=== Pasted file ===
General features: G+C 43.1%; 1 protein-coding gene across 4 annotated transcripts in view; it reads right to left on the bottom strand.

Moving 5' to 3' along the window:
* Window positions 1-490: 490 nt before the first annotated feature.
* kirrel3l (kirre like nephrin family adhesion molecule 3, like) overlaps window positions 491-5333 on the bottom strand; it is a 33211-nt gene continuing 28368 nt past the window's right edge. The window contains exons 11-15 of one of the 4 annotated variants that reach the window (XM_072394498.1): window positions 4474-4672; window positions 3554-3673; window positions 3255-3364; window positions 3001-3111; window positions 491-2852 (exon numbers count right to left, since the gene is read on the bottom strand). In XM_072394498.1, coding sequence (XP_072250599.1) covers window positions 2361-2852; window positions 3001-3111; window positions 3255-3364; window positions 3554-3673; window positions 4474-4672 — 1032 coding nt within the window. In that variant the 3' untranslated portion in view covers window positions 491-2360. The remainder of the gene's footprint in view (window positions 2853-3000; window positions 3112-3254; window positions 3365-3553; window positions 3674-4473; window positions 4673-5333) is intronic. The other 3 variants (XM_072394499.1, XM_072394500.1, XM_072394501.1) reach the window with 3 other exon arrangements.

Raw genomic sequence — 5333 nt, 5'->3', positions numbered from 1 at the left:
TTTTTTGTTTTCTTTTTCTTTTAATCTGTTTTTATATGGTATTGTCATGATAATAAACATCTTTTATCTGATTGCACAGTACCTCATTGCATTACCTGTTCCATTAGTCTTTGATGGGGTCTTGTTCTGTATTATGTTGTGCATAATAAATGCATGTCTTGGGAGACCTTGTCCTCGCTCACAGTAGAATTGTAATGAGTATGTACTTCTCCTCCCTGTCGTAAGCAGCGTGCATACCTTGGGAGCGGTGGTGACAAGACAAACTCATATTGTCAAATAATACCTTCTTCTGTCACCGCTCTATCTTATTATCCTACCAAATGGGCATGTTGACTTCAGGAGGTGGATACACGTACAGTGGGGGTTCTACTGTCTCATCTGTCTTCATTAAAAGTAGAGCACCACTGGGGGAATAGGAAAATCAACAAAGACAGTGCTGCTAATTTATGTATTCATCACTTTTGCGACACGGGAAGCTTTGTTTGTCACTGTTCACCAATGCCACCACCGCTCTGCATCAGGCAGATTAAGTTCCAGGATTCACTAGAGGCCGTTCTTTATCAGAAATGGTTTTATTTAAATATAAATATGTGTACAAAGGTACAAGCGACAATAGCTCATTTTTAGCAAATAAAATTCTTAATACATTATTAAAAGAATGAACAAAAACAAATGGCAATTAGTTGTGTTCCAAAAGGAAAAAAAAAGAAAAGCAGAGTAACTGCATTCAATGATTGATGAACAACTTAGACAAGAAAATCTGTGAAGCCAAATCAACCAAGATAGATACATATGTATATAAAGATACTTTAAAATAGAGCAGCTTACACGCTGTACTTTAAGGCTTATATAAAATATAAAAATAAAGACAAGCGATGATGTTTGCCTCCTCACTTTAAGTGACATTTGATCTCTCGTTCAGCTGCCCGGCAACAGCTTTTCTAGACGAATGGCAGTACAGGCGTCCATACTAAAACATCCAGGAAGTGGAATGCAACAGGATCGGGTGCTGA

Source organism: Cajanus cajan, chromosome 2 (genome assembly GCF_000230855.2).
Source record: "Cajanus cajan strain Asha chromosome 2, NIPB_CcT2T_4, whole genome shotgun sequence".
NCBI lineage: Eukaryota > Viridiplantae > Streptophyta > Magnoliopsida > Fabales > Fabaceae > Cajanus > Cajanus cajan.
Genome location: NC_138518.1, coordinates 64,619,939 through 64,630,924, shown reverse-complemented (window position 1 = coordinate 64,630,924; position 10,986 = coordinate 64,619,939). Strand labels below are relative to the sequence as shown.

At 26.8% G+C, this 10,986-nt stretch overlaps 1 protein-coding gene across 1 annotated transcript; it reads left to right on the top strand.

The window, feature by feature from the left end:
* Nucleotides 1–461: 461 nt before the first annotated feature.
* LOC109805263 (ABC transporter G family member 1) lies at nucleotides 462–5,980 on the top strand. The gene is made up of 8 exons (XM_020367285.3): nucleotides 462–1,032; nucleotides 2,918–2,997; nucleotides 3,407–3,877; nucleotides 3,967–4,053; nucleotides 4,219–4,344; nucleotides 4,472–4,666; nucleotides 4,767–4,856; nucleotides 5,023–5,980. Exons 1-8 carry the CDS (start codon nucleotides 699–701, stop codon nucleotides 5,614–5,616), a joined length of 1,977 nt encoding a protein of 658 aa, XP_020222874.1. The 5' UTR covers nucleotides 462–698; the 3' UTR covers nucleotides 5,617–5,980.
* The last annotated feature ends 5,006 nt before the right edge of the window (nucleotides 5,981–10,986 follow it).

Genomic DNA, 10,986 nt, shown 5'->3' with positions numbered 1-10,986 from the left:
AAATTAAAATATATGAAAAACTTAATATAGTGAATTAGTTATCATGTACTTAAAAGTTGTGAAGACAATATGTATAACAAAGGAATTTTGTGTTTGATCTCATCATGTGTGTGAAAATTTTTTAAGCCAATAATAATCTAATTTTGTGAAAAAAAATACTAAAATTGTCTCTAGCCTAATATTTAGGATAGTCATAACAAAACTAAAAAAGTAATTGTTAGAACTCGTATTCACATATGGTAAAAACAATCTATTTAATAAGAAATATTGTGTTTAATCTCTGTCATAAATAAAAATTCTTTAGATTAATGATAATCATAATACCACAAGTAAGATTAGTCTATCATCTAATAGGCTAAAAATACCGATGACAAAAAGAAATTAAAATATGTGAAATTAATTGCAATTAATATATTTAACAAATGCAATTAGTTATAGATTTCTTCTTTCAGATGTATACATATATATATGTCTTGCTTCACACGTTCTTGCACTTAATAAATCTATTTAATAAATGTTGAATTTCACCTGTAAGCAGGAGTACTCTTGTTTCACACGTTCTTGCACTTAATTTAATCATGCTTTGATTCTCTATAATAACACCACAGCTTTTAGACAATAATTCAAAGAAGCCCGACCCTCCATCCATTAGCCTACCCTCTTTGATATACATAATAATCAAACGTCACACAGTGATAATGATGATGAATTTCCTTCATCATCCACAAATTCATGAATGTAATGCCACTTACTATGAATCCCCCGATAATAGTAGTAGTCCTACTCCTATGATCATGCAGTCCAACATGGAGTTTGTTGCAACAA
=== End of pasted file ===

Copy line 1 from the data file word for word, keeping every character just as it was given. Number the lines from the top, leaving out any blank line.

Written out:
General features: G+C 43.1%; 1 protein-coding gene across 4 annotated transcripts in view; it reads right to left on the bottom strand.